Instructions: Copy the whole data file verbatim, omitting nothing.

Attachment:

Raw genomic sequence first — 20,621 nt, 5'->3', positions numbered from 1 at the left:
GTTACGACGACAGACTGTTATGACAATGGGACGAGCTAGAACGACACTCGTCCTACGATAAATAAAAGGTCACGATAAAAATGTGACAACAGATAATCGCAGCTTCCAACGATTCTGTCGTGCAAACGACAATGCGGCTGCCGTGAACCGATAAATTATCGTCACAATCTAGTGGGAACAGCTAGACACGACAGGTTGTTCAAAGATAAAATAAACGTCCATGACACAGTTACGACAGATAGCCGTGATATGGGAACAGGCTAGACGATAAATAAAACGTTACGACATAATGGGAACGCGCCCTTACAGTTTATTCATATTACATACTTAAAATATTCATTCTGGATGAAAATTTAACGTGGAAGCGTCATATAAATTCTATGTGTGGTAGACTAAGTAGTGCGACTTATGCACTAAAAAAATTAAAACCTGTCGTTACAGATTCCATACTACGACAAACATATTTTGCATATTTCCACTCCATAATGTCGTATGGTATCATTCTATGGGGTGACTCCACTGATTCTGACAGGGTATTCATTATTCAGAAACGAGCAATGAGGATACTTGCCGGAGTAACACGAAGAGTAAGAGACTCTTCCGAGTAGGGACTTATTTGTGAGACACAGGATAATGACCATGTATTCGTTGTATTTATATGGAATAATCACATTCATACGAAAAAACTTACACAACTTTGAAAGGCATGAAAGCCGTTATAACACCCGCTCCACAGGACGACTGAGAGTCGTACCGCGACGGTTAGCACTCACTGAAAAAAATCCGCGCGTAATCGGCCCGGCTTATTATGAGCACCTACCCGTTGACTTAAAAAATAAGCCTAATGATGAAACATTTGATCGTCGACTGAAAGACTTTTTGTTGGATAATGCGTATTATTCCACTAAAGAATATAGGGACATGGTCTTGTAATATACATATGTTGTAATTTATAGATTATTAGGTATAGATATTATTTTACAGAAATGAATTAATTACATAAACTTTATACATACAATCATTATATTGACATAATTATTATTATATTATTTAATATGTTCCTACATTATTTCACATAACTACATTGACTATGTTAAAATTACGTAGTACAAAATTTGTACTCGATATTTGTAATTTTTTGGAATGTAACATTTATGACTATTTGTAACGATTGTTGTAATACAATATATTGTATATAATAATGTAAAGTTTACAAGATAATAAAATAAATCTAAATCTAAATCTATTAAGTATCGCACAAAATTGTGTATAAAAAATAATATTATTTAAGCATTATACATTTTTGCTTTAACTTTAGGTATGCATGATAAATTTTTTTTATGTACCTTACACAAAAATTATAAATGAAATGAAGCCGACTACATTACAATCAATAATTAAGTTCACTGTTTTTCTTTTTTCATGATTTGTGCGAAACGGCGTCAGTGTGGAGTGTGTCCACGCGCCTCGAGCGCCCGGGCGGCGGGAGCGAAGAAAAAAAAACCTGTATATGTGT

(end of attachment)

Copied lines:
Raw genomic sequence first — 20,621 nt, 5'->3', positions numbered from 1 at the left:
GTTACGACGACAGACTGTTATGACAATGGGACGAGCTAGAACGACACTCGTCCTACGATAAATAAAAGGTCACGATAAAAATGTGACAACAGATAATCGCAGCTTCCAACGATTCTGTCGTGCAAACGACAATGCGGCTGCCGTGAACCGATAAATTATCGTCACAATCTAGTGGGAACAGCTAGACACGACAGGTTGTTCAAAGATAAAATAAACGTCCATGACACAGTTACGACAGATAGCCGTGATATGGGAACAGGCTAGACGATAAATAAAACGTTACGACATAATGGGAACGCGCCCTTACAGTTTATTCATATTACATACTTAAAATATTCATTCTGGATGAAAATTTAACGTGGAAGCGTCATATAAATTCTATGTGTGGTAGACTAAGTAGTGCGACTTATGCACTAAAAAAATTAAAACCTGTCGTTACAGATTCCATACTACGACAAACATATTTTGCATATTTCCACTCCATAATGTCGTATGGTATCATTCTATGGGGTGACTCCACTGATTCTGACAGGGTATTCATTATTCAGAAACGAGCAATGAGGATACTTGCCGGAGTAACACGAAGAGTAAGAGACTCTTCCGAGTAGGGACTTATTTGTGAGACACAGGATAATGACCATGTATTCGTTGTATTTATATGGAATAATCACATTCATACGAAAAAACTTACACAACTTTGAAAGGCATGAAAGCCGTTATAACACCCGCTCCACAGGACGACTGAGAGTCGTACCGCGACGGTTAGCACTCACTGAAAAAAATCCGCGCGTAATCGGCCCGGCTTATTATGAGCACCTACCCGTTGACTTAAAAAATAAGCCTAATGATGAAACATTTGATCGTCGACTGAAAGACTTTTTGTTGGATAATGCGTATTATTCCACTAAAGAATATAGGGACATGGTCTTGTAATATACATATGTTGTAATTTATAGATTATTAGGTATAGATATTATTTTACAGAAATGAATTAATTACATAAACTTTATACATACAATCATTATATTGACATAATTATTATTATATTATTTAATATGTTCCTACATTATTTCACATAACTACATTGACTATGTTAAAATTACGTAGTACAAAATTTGTACTCGATATTTGTAATTTTTTGGAATGTAACATTTATGACTATTTGTAACGATTGTTGTAATACAATATATTGTATATAATAATGTAAAGTTTACAAGATAATAAAATAAATCTAAATCTAAATCTATTAAGTATCGCACAAAATTGTGTATAAAAAATAATATTATTTAAGCATTATACATTTTTGCTTTAACTTTAGGTATGCATGATAAATTTTTTTTATGTACCTTACACAAAAATTATAAATGAAATGAAGCCGACTACATTACAATCAATAATTAAGTTCACTGTTTTTCTTTTTTCATGATTTGTGCGAAACGGCGTCAGTGTGGAGTGTGTCCACGCGCCTCGAGCGCCCGGGCGGCGGGAGCGAAGAAAAAAAAACCTGTATATGTGT